Anonymous said…
No. The alumni foundation does, but Roosevelt PTA, parents, and school have no input into how they spend their money, which is mostly on scholarships. The PTA has about 20k. Neither funds staff. There is no plugging of budget holes, frankly. I am fine with the idea that these kids need less because they come from more privileged backgrounds, but they are just genuinely getting less in terms of staff and class size. Not backfilling.

RHS mom
Anonymous said…
To quote from the RHS PTA president's letter:

"First, your figures for Roosevelt High School’s assets may not be correct, and are definitely misleading when reported as a whole, rather than by source. The Roosevelt High School Foundation has amassed an endowment of $2 million (including investment growth) over the last 14 years. Over that time it has distributed $650,000 to the school, and is now granting $90,000 per year. The Roosevelt High School PTSA has a budget of under $20,000 this year. The Foundation and the PTSA are completely separate entities - the PTSA has no say in how Foundation funds are spent, and vice versa. While your article says, “The schools fundraising groups have nearly $3 million in assets,” the title of one of your graphics is “What each Seattle PTA has in assets and income,” leading readers to incorrectly believe at a glance that $3 million represents RHS PTSA assets.

Second, while your graphics, when explored carefully, do show that Roosevelt High School assets aren’t used to pay for staff, the article’s title and initial focus on Roosevelt High School, subsequently followed by broad brush statements, implicates Roosevelt in using PTA funds for staff hiring. In fact, the RHS PTSA and the RHS Foundation have explicitly rejected using funds for hiring staff. Furthermore, the Washington State PTA, with which RHS PTSA and many other Seattle area PTSAs are affiliated, under Resolution 4.13 specifically “advises affiliated PTAs to use their resources to enhance every student’s educational experience through funding of programs and activities outside of the regular school program rather than by providing resources for additional staff during the school day.”"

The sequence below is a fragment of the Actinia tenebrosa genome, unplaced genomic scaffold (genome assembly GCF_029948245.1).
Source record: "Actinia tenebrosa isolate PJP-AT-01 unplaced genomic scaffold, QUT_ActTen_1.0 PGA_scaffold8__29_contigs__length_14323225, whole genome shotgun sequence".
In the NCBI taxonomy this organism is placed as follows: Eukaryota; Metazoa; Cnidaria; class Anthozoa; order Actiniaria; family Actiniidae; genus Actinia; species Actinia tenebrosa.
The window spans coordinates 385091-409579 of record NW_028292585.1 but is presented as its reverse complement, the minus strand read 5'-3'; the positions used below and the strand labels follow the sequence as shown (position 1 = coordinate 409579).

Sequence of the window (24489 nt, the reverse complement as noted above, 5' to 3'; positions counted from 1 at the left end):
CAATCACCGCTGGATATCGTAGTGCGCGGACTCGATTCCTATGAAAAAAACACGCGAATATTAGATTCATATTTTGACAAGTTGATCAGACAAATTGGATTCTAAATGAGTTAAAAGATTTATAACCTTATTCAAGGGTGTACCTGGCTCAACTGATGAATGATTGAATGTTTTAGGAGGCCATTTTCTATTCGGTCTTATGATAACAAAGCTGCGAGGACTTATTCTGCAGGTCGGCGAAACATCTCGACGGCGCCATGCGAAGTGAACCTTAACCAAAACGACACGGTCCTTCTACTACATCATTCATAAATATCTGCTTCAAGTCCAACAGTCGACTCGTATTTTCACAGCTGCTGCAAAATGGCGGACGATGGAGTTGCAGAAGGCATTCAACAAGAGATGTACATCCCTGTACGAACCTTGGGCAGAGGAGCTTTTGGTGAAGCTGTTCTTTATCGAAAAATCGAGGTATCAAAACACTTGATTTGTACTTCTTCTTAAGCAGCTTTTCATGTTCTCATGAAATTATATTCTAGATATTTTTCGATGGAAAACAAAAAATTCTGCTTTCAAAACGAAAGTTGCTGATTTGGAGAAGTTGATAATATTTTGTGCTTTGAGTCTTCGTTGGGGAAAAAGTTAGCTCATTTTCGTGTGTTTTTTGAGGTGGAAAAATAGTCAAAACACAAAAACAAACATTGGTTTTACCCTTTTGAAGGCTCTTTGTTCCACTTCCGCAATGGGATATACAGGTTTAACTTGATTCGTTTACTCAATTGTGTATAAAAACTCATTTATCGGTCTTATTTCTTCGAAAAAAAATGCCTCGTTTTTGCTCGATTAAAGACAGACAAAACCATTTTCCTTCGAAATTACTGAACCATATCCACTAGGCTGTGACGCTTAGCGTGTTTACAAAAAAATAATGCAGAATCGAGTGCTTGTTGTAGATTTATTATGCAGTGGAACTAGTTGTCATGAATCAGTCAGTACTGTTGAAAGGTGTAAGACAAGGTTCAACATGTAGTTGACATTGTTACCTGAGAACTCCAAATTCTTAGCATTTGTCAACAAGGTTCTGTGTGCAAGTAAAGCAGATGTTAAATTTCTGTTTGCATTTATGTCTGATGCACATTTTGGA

Anonymous said…
High schools usually have multiple funding sources for extra curriculars, and RBHS is no exception. In addition to a PTSA, they have a foundation (http://www.rbhsfoundation.org/), an alumni association (http://www.rbalumni.org/), and they recently raised $42K for sports (https://www.seattletimes.com/sports/high-school/rainier-beach-baseball-team-did-some-fundraising-to-build-whole-new-program-establish-pride/), etc.

When you look at "PTA funding," always ask if you're comparing apples to apples, because often with minimal digging you'll find oranges.

Anonymous said…
I think KUOW needs to issue a correction. They are not comparing apples to apples. If they are going to consider all funds for RHS then they need to do the same for RBHS.

I have said, time and again, that the real money in high schools are the booster clubs and foundations. PTAs don't raise that much as compared to those entities. When I was co-prez at RHS, we only raised about $28k which, for a large high school, is not that much.
Anonymous said…
People it seems like to make assumptions that play into schema's and stereotypes that create dichotomies between people. That pit white against black, create a rich and poor narrative that pit one against the other.

In reality there is always gray. There are the people in the middle for example who are not rich or poor. There are FRL kids and also homeless kids who are at the more affluent schools as well. Some of them are also white. 12% of Roosevelt's population qualify for FRL, in a school of 1946 that's 233 kids.

Schools with higher FRL populations also do receive various free and subsidized programs from outside entities in Seattle. For example we are at a different school that is losing a really great program that is free at other schools with a higher FRL population. Our school had to pay for it, but can't afford it for next year. Our local Universities also target higher FRL high schools for many programs as well.

But there are people who are attracted to the simple, I don't know why. But they play into stereotypes and sensationalize our strongly held biases.

This includes making history simple. In reality history is also extremely complex and very very messy. Often there are not simple dichotomies. Here is just one small example. Many people are aware for example that blacks were redlined and terribly discriminated against in Seattle's housing. However if you try to teach that also Asians, Jews & Italians were redlined, that people who are now considered white were considered in-between people to the anglo-American whites in the past, likely it will not be understood as it does not fit neatly into their current world view. There are countless examples like this one from history that go ignored.